PEABODY — In addition to the day-to-day job of running the schools, interim Superintendent Marc Kerble has been asked to help heal the community.

The city and the schools not only have been dealing with the "major blow" from the death of Superintendent Cara Murtagh at the end of November, Kerble said.

They have also been dealing with the deaths of Jackson Frechette, a 13-year-old eighth-grader at the Higgins Middle School who died Nov. 20 after he was struck by a car on Route 114 on Andover Street; and Peabody Veterans Memorial High Assistant Principal Judith "Judie" Maniatis, who died on Nov. 30. 

"So, when I met with the mayor and the School Committee, they asked me about how I see things," Kerble said. "And I said that I really want to be helpful, I want to be supportive, and that I know a lot of things because I've had many positions. I was superintendent in Newburyport for three years so I understand the job, but I understand the grieving process people are going through."

"So, what the School Committee really asked me was to help heal the community," said Kerble, who has come up with a caring and healing plan for the district.

The goal is to help those in the city and at the schools who were close to Murtagh, Maniatis or Frechette, as well as those who have recently lost loved ones. 

To prepare, Kerble spoke with Danvers Superintendent Lisa Dana and his cousin Stephanie Beilin, who is a counselor at Danvers High. Kerble said he was told the most important thing is to care for people long-term. Their ideas were embedded in the plan.

Kerble is in the process of establishing a Caring and Healing Committee of volunteers, with its kickoff scheduled for Wednesday, Jan. 15, 4 p.m., in the Higgins Middle School cafeteria. The meeting should last no more than 75 minutes.

"I need help to do it," Kerble said of what he wants to accomplish. "And I need the community to help me."

He's looking for volunteer businesses that could provide lunches for staff once a week for six weeks. He's also looking for volunteers from the PTO, at least one teacher from every school, and others who could work on various subcommittees. His wife, Joan Kerble, who also attended Peabody schools growing up, will be the liaison.

Eventually, Kerble envisions creating a healing garden with seats engraved with the names of those who died "with room to grow." He's hoping to work with the City Council on finding a location to create a place to reflect, similar to the Fire and Police Memorial across from Emerson Park.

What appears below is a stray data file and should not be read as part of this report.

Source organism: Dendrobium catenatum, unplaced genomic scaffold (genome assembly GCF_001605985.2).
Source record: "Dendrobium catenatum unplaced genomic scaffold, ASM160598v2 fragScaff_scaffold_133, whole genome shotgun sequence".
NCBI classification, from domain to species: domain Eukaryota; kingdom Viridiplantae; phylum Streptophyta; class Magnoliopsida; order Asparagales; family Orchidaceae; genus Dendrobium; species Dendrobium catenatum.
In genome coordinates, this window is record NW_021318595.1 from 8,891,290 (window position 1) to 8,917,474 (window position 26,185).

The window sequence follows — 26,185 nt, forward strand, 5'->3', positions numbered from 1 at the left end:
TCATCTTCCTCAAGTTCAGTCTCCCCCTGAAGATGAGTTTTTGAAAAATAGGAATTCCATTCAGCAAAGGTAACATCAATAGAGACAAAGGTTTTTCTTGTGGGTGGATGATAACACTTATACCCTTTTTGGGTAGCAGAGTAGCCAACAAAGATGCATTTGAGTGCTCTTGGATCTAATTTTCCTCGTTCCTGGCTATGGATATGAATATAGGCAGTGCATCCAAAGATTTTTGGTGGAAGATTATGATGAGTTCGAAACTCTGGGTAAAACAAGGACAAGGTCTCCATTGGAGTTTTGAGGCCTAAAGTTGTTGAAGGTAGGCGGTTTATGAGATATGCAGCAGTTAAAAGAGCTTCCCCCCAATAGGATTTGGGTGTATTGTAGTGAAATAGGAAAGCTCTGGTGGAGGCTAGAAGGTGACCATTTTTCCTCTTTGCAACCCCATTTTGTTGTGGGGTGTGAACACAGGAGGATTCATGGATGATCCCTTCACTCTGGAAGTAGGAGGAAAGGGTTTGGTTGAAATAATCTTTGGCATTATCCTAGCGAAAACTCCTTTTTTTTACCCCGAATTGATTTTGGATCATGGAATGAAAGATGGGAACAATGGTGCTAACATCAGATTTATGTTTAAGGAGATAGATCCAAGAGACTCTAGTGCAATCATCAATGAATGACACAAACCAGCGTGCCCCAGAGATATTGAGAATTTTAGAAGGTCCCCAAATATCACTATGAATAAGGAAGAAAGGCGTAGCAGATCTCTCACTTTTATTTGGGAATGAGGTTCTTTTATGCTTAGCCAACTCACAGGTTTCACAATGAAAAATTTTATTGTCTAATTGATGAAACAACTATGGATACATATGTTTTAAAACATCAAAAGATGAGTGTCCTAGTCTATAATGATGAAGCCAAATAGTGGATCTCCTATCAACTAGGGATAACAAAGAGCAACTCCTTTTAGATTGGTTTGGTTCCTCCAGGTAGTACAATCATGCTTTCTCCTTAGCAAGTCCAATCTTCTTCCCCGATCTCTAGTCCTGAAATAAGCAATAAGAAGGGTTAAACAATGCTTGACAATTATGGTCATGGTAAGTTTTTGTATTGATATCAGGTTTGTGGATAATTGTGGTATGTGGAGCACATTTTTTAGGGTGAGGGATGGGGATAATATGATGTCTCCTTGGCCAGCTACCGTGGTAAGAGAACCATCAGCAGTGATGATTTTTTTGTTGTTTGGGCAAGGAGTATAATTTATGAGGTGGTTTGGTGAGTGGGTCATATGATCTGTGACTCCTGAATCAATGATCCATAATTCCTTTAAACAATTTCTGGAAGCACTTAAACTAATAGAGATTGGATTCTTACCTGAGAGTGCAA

He'd also like to run weekly self-care activities, such as yoga or mindfulness classes for teachers after-school. He'd like every school to have a designated "quiet room" for reflection. 

He plans to work with Kristin Kowalski, Care Dimensions' school and community outreach specialist, to hold healing conversations with staff, in conjunction with Care Dimensions' school-based grief outreach program funded by the Bertolon family of Beverly.

The six-month initiative will culminate with a healing event at the Higgins Middle School in May featuring religious leaders and the Peabody high chorale, among others.

"So far, everybody's on board," Kerble said.

Mayor Ted Bettencourt said he applauded the initiative. 

"It has been a very difficult few months as we all try to cope with the tremendous loss our community has suffered," Bettencourt said. "It is important that we continue to love and support one another beyond the initial grieving period and to focus on recovery and well-being in the long-term.”  

School Committee member Beverley Griffin Dunne called the committee a "wonderful" idea.

"Everyone is dealing with their own private loses, and they have this shared public loss," she said. "It can really magnify the sad feelings and for some people it can be a lot of despair." 

Kerble sees two paths for the schools in the weeks and months ahead: healing the community and moving the district forward when it comes to educating students.

"At the end of the day, that's all that matters. It's all anybody cares about are the kids," Kerble said, "but we have to take care of the staff, too."

Staff writer Ethan Forman can be reached at 978-338-2673, by email at or on Twitter at @TannerSalemNews. 

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